The prestigious Turner Prize for art has been awarded to – everyone.
All four of the artists chosen as finalists won this year’s award after they wrote to the jury and asked to be treated as a collective, prize organisers said on Tuesday during a ceremony at the Turner Contemporary gallery in Margate, southeast England.
Artists Lawrence Abu Hamdan, Helen Cammock, Oscar Murillo and Tai Shani said that at a time when the world is divided, they wanted “to make a collective statement in the name of commonality, multiplicity and solidarity – in art as in society”.
Jury president Alex Farquharson said award judges agreed unanimously to the request.
Farquharson, director of the Tate Britain gallery in London, said the four artists – Beirut-based Hamdan and London artists Cammock, Murillo and Shani – had not met before they were shortlisted for the prize earlier this year, but had since “formed a real creative and ethical bond.”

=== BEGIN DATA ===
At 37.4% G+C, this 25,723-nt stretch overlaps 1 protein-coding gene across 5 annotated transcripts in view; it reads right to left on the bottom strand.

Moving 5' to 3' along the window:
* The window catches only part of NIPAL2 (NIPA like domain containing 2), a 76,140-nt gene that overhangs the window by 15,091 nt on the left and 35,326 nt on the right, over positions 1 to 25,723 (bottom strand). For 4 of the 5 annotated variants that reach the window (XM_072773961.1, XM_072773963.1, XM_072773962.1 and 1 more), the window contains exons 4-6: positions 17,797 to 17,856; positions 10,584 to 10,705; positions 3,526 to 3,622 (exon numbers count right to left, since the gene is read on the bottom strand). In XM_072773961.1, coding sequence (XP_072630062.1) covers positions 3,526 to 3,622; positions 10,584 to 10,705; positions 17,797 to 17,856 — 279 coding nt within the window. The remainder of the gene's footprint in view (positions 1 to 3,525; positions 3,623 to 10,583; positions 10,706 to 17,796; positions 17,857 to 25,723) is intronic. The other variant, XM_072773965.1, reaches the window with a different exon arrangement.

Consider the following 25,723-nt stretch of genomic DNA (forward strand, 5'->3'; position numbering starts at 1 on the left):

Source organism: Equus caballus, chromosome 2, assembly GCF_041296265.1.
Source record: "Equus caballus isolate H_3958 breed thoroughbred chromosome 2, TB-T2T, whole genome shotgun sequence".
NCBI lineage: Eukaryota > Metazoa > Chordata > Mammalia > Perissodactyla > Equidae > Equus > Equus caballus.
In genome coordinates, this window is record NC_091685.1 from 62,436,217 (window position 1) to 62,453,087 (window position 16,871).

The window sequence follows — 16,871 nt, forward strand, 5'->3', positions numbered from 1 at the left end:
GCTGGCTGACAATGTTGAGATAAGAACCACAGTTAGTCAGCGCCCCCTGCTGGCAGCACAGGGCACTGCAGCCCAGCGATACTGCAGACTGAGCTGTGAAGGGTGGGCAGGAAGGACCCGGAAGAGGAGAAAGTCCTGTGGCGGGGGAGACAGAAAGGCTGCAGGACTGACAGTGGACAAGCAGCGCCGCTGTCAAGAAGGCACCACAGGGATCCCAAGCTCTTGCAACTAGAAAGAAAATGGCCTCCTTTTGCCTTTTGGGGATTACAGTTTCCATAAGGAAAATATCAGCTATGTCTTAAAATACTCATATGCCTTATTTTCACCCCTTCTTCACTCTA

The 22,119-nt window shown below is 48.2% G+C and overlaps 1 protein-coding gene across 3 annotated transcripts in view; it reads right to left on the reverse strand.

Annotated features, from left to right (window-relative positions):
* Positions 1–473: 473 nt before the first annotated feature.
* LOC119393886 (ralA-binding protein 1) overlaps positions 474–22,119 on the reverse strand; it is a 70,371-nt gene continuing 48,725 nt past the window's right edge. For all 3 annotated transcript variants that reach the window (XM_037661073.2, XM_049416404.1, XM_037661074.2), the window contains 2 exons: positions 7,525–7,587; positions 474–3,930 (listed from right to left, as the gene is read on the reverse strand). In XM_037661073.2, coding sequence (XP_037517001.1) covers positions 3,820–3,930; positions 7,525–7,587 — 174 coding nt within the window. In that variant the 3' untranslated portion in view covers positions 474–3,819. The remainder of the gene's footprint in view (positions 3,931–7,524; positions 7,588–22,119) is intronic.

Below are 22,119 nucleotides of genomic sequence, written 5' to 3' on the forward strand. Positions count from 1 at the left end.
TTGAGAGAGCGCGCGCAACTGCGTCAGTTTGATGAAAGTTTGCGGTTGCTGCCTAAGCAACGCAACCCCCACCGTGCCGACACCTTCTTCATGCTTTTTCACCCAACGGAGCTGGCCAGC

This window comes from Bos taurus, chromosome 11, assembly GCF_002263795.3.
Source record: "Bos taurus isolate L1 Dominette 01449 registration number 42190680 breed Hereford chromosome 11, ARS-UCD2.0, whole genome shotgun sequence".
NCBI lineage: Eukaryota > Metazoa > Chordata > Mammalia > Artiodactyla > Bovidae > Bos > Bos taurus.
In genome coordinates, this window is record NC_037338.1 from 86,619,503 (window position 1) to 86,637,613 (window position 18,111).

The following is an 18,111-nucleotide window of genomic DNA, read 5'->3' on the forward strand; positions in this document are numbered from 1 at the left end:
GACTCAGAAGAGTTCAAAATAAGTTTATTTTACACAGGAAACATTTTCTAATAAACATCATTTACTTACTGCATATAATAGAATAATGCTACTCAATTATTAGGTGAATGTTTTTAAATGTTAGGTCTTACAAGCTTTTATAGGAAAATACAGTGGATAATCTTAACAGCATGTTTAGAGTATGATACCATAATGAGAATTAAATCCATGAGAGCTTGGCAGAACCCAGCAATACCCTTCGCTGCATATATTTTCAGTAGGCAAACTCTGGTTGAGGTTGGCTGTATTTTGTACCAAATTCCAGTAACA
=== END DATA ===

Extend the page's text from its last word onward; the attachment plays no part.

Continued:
“It’s not four winners. It’s one winner, and it’s the four of them as a collective,” he said.
All four of the artists explore political terrain.
Cammock has delved into the civil rights movement in Northern Ireland, Shani created a feminist science fiction world, Murillo is influenced by the history of his native Colombia and Hamdan interviewed former inmates of a notorious Syrian prison for a sound installation.
Usually the Turner Prize winner receives $US32,000 ($A47,000) and the runners-up $US5,000 ($A7,304). This year the four artists can divide the $US40,000 ($A58,000) prize pot however they wish.
Named for 19th-century landscape painter J.M.W. Turner, the award was founded in 1984 and helped make stars of potter Grayson Perry, shark pickler Damien Hirst and 12 Years a Slave director Steve McQueen.
But it has also been criticised for rewarding impenetrable conceptual work and often sparks debate about the value of modern art.
The surprise Turner result follows a contentious decision by jurors of this year’s Booker Prize for fiction to split the award between two writers, Margaret Atwood and Bernardine Evaristo.
The move was widely criticised in the publishing industry as watering down the impact of the award.